Five opera films that hit the high notes | Bleader

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Jean-Marie Straub and Daniele Huillet's Moses and Aaron
  • Jean-Marie Straub and Daniele Huillet's Moses and Aaron
Inspired by the Gene Siskel Film Center's screenings this upcoming week of Ingmar Bergman's The Magic Fluteall part of the theater's extensive "Bergman 100" serieswe've selected five other opera films of note. If this list seems a bit highbrow, know that we would have listed Chuck Jones's great Bugs Bunny/Elmer Fudd cartoon What's Opera Doc? in all five spots if we could have. But these are good too.

Carmen Jones
There's something contradictory in the notion of an Otto Preminger musical: his admirable rational/realist sensibility doesn't settle too well with the whims of the genre. But there are some fine Preminger moments in the midst of this 1954 film, an all-black pop version of Carmen—fine, that is, if you take the trouble to separate them from the clumsy segregationist context. Impeccably liberal in its time, the film has not aged gracefully, although Dorothy Dandridge's performance in the lead remains a testimony to a black cinema that might have been. In CinemaScope. 105 min. —Dave Kehr

Bluebeard's Castle
After the hostile reception to his 1960 masterpiece Peeping Tom, Michael Powell was virtually banished from English cinema, and most of his remaining oeuvre is a scattered assortment of TV commissions and Australian features. Made in 1963 for West German TV, this rarely seen one-hour adaptation of Béla Bartók's only opera, based on a libretto by Béla Balázs (later known as a film theorist and as screenwriter of Leni Riefenstahl's first feature), is a particular standout, especially for its vivid colors and semiabstract, neoprimitive decor (by Hein Heckroth, who also designed the sets for The Red Shoes and The Tales of Hoffman). The two performers are producer Norman Foster (not to be confused with the Hollywood actor and director) in the title role and Anna Raquel Satre as Bluebeard's doomed wife, Judith. In accordance with Powell's wishes, the English subtitles briefly describe and clarify the action but don't translate the text. 60 min. —Jonathan Rosenbaum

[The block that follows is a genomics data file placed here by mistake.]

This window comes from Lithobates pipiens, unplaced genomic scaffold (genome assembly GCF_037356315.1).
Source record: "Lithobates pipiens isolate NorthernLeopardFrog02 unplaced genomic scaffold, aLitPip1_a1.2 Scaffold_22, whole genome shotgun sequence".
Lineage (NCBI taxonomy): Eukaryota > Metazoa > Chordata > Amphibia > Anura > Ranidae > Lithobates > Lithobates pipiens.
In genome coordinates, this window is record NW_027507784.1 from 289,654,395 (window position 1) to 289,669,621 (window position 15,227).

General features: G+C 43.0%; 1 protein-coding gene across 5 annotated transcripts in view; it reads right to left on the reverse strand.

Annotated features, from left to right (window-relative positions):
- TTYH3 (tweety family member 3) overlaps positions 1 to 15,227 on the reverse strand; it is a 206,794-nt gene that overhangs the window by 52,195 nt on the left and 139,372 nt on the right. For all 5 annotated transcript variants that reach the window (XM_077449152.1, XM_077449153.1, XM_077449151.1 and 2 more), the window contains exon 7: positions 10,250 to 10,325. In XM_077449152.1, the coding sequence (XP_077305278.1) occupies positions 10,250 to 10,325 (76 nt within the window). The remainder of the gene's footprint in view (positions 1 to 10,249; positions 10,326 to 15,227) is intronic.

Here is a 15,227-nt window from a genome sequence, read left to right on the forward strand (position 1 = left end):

Moses and Aaron
Jean-Marie Straub and Danièle Huillet have used Arnold Schoenberg's 12-tone opera as the basis for a rigorous and fascinating exercise in elemental cinema (1975). A film about film—the meaning of long takes and short shots, of camera movement and static composition, of angles and perspectives. Schoenberg is Greek to me, but Straub and Huillet's investigation of the medium is an important experience for anyone interested in the way film represents reality—or fails to. In German with subtitles. 105 min. —Dave Kehr

Don Giovanni
Joseph Losey's film of Mozart's opera (1979) has redundant trappings of Freud and Marx, as if Losey felt the need to make the material more personal. He shouldn't have bothered, because it already plays straight to his concerns: Giovanni, with his self-destructive idealism, stands in the line of Losey heroes from The Boy With Green Hair to Mr. Klein. The visual context is ravishing, with a lighting scheme that builds from the understated and naturalistic to shocking contrasts of black and white. Meanwhile, the camera moves with a preternatural grace, drawing clean, curving lines through the romantic confusions. If the film has a fault, it is a common one in Losey: the absence of an emotional support for his piercing intellectual observations. 179 min. —Dave Kehr

Parsifal
Hans-Jürgen Syberberg has given us Wagnerian treatments of King Ludwig, Karl May, and Adolf Hitler; now, he gives us a Wagnerian treatment of Wagner, which seems somewhat redundant. Syberberg uses all the tricks of modern stagecraft—abstract settings, projected images, puppets, and doubled characters—to “expand” Wagner's Grail opera into man's eternal search for social perfection. But the meanings Syberberg tacks onto the piece are inherent in Wagner's work; his additions seem fussy, didactic, and often reductive. But Edith Clever, miming to the voice of Yvonne Minton as the witch Kundry, gives a performance of great passion and authority—a brilliantly effective revival of silent-film acting techniques. Reiner Goldberg supplies the voice of Parsifal; the other singers include Robert Loyd, Wolfgang Schöne, and Aage Haugland. 247 min. —Dave Kehr

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